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Many of you may be wondering why we haven’t said anything in the past few weeks about arguably the biggest SEO event in the industry’s recent history. The reason for that is simple – nobody knew what the heck was going on. Theories, explanations, and hypotheses were flying in from left and right, while Google execs didn’t do much to elaborate on the issue.
The event, now known as the Burj Khalifa, is in the history books for being the most turbulent rankings event since the inception of search engine optimization in Denver or anywhere else, for that matter. Even people who have no training in SEO can appreciate the excitement these sudden changes caused. But, what really happened behind closed doors to make something like the Burj Khalifa rise at the start of the New Year?
The most contested theory regarding the Burj is that these are the effects of an early testing of the real-time Penguin. The timeline fits, considering Google did announce the release of the update sometime in the first quarter, most likely around March. But, Gary Illyes was quick to put an end to any Penguin talk by declaring that the Burj was a result of a change to the core algorithm.
Even this, however, didn’t stop many conspiracy theorists from linking the changes to Penguin in some way. The most prevalent of these arguments is that Google is slowly baking at least parts of Penguin into the core – similar to what they did with Panda. In addition, turning Penguin into part of the core sounds like part of the plan if the search engine wants the update to refresh in real time.
This theory is further supported by the explanation Google representatives gave, when they attempted to shed light on what it really means to become part of the core. But, this is all conjecture until someone comes forward with actual evidence one way or another. Fortunately, we may have our shining light, as an old frenemy of the SEO industry made an appearance to talk about the issue.
Matt Cutts has been on leave from Google for a couple of years now, but is still held to a high degree of authority by many in the industry. Sporting a Luke Skywalker beard, Matt went online to talk on This Week in Google 336, addressing the many changes Google has made over the transition of the New Year.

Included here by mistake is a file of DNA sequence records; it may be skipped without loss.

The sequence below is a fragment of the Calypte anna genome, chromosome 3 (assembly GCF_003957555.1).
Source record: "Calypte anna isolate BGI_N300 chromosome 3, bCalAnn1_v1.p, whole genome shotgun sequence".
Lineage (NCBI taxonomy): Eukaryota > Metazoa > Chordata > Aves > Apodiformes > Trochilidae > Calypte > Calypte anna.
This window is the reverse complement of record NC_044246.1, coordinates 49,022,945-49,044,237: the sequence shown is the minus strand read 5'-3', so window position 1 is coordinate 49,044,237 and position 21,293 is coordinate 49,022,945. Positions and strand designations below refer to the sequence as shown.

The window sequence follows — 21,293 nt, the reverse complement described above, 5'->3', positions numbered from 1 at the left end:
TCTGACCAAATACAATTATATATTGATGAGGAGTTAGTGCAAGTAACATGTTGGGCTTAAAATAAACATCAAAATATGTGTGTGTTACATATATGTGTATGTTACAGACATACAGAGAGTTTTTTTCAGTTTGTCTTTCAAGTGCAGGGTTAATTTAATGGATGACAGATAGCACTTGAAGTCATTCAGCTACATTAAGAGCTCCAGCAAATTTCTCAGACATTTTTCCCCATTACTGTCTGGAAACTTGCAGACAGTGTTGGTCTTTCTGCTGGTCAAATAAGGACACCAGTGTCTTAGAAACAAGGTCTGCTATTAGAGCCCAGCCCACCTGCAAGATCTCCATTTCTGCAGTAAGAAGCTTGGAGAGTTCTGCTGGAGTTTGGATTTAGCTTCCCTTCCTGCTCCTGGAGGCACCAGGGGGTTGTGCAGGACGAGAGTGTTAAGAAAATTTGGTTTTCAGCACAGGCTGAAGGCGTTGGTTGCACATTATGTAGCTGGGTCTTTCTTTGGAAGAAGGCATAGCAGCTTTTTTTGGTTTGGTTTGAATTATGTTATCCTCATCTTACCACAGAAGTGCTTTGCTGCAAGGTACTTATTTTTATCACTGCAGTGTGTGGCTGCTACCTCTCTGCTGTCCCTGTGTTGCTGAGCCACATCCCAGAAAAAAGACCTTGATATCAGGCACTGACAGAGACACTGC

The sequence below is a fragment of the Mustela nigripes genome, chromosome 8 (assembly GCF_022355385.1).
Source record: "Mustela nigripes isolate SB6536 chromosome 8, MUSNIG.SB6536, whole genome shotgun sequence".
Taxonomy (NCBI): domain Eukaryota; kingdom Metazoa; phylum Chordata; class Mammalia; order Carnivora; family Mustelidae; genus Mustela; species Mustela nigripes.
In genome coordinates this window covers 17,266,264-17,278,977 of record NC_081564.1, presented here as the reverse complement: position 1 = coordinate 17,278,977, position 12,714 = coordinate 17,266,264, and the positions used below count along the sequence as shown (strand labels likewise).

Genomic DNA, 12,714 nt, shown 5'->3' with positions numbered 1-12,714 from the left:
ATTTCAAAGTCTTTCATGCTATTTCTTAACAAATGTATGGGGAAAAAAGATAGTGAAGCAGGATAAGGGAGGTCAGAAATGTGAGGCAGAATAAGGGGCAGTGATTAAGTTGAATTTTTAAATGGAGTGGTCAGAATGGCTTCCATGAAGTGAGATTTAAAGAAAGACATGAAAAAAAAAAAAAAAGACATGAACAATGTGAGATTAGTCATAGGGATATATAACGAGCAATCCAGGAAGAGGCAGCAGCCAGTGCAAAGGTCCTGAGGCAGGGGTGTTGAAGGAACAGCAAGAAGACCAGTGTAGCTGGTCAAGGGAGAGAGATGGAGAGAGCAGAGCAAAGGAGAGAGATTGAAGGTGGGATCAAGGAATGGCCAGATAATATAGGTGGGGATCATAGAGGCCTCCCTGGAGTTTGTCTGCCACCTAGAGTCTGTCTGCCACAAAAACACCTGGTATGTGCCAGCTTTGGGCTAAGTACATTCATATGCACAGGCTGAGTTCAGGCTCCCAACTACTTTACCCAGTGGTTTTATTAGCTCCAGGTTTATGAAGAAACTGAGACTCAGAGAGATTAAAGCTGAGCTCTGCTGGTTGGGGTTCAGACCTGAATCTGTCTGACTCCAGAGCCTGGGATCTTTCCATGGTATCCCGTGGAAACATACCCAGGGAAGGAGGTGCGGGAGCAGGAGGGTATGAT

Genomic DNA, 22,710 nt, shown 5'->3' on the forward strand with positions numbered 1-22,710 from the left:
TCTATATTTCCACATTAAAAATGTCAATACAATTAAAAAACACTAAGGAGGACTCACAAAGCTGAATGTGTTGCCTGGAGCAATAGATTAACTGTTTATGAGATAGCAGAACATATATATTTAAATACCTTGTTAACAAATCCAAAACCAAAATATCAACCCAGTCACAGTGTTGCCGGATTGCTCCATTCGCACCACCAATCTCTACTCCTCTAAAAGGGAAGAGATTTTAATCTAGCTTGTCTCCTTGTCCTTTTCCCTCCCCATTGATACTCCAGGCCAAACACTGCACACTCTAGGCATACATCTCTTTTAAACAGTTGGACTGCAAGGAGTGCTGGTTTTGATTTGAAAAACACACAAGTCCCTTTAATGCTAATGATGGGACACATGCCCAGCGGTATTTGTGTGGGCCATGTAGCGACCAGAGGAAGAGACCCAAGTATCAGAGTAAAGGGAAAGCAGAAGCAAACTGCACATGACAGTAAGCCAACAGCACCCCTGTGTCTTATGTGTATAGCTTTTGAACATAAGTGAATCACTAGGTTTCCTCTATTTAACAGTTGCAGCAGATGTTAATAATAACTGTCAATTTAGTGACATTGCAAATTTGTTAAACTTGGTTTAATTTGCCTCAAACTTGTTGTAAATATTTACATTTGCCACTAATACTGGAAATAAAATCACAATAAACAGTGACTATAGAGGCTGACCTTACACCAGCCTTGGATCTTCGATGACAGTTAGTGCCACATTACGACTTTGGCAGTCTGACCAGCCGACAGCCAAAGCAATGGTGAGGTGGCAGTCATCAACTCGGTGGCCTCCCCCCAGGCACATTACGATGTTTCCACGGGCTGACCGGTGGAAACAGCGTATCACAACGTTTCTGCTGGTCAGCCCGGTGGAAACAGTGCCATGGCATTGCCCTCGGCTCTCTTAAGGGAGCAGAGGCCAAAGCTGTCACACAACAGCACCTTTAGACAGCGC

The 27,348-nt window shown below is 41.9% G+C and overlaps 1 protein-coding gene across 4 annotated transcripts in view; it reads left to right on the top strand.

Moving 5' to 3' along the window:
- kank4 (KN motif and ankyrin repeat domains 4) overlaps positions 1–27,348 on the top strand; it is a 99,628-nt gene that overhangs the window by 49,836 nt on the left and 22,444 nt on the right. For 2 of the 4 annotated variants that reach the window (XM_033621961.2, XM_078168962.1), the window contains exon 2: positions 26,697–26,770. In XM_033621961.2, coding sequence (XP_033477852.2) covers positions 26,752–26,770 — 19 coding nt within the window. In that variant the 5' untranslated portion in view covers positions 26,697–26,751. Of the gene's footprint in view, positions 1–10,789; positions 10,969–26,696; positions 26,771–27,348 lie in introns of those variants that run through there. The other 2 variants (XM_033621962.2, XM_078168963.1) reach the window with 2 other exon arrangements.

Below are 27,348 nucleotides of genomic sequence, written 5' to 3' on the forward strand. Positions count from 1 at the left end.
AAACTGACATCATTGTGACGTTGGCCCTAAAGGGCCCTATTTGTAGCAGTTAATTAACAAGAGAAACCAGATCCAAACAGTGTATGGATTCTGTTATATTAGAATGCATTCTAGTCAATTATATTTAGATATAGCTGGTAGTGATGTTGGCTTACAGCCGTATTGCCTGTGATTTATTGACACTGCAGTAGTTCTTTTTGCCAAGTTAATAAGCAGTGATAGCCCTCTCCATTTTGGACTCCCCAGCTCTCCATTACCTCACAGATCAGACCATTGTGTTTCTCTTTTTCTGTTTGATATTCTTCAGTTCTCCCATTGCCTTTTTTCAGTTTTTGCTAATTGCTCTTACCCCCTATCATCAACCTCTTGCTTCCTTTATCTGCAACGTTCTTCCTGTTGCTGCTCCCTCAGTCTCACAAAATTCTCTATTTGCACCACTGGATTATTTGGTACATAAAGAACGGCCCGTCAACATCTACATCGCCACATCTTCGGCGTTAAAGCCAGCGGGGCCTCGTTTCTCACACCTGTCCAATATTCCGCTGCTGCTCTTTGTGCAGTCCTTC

According to Matt, what most likely happened was a simultaneous launch of different changes after Google enacted a code freeze in mid-December. A code freeze is when Google stops launching changes around the holidays to prevent causing extra stress on publishers, webmasters and SEOs. But, Google engineers keep working through that time, and are ready with several changes by the time everyone comes back to work.
This effect works a lot like releasing a dam, and does explain a lot about why the Burj became as turbulent as it did, when it did. There are however, still some questions that have yet to be answered even with this explanation. One of them being, why didn’t Gary Illyes just say that instead of stopping at ‘it’s a core update’?
There’s also the fact that though Matt is speaking from years of experience of working with Google, he hasn’t been a part of actual operations since 2014. He brings this issue up himself in his blog, by saying that the code freeze theory is only his suspicion, and that he doesn’t know for sure. Matt, however, backs the popular belief that this may not be Penguin.
It seems like the voices coming forward not convinced this is Penguin are growing by the day. Only time – and probably Google executives – can say what exactly happened.
Did you see these strange effects on your rankings? Were any of them hit by old Penguins? What are your theories on why the Burj happened? Let us know your thoughts, and we can shed more light on this issue together.
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